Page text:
State v. Doyle

Full title: STATE OF LOUISIANA v. ISAIAH DOYLE

Court: Court of Appeals of Louisiana, Fifth Circuit

Date published: Dec 22, 2021

Facts

On November 5, 2005, a grand jury in Jefferson Parish returned a true bill of indictment that charged the defendant, Isaiah Doyle, with one count of first degree murder, in violation of La. R.S. 14:30. On March 8, 2006, the defendant was found incompetent to stand trial and he was remanded to the Eastern Louisiana Mental Health System-Forensic Division on June 7, 2007. Co-defendant, Jose Rojas, filed motions to suppress confession, evidence, and identification in case number 05-5961, on May 4, 2007, that were later adopted by defendant. On March 19, 2008, following a hearing, the defendant was found competent to stand trial by the district court.

On June 5 and July 31, 2009, suppression hearings were held but left open. On August 24, 2009, a suppression hearing was held, after which the trial court denied defendant’s motion to suppress statements. On December 14, 2009, the trial court granted the defendant’s motion to represent himself and, on that same date, he withdrew a plea of not guilty and entered pleas of not guilty by reason of insanity. On December 17, 2009, the defendant was held in contempt of court and sentenced to six months in parish prison. Afterwards, on that same date, the trial court ordered the Louisiana Capital Conflict Panel to represent the defendant, and on January 13, 2010, the trial court ordered the Baton Rouge Capital Conflict Office to represent him as well.

On March 11, 2011, defense counsel filed a motion for psychiatric evaluation which asserted that, as the trial approached, the defendant’s “mental condition is deteriorating to the point where he is not able to assist counsel.” On March 14, 2011, while the defendant was represented by counsel, the district court commenced a competency hearing. At the conclusion of the hearing, the defendant was found competent to stand trial. Jury selection began on that same date. At an arraignment on March 19, 2011, the defendant pled not guilty and not guilty by reason of insanity. On March 21, 2011, the defendant filed a Motion to Quash the Venire that was denied.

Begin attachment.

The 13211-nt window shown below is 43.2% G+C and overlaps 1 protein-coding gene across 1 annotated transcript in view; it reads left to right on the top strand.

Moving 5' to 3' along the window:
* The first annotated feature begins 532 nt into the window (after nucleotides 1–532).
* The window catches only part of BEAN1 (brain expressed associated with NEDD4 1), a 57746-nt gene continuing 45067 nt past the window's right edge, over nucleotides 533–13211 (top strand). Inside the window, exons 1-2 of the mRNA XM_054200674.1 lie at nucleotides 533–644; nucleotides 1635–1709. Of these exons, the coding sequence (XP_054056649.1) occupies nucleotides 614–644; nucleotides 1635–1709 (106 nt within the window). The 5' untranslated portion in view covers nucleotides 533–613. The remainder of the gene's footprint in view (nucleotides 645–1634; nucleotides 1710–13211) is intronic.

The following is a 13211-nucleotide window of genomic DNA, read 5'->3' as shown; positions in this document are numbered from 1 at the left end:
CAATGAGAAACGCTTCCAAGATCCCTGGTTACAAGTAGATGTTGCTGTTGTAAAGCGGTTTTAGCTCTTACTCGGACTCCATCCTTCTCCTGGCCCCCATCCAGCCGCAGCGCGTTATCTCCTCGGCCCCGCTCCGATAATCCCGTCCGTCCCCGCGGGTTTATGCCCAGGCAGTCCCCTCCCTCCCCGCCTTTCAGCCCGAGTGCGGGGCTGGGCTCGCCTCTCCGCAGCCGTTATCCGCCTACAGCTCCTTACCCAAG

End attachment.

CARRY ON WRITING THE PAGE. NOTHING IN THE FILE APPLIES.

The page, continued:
On March 21, 2011, the State made an oral motion in limine to preclude the defense from entering evidence of mental retardation during the guilt phase of trial, and the court granted the State’s motion. The defendant subsequently filed a writ with this Court challenging that ruling. On March 22, 2011, this Court denied the writ in part and granted it in part. See, State v. Doyle , 11-K-306 (La. App. 5 Cir. 3/22/11) (unpublished writ disposition). The defendant then filed a writ with the Louisiana Supreme Court challenging this Court’s ruling. On March 23, 2011, the Louisiana Supreme Court granted the writ and found that this Court erred by requiring the trial court to give the jury a limiting instruction that it was not to consider evidence of mental retardation, defect, and/or diminished capacity as having any bearing on the defendant’s mental capacity at the time of the offense. See State v. Doyle , 11-597 (La. 3/23/11), 56 So.3d 948.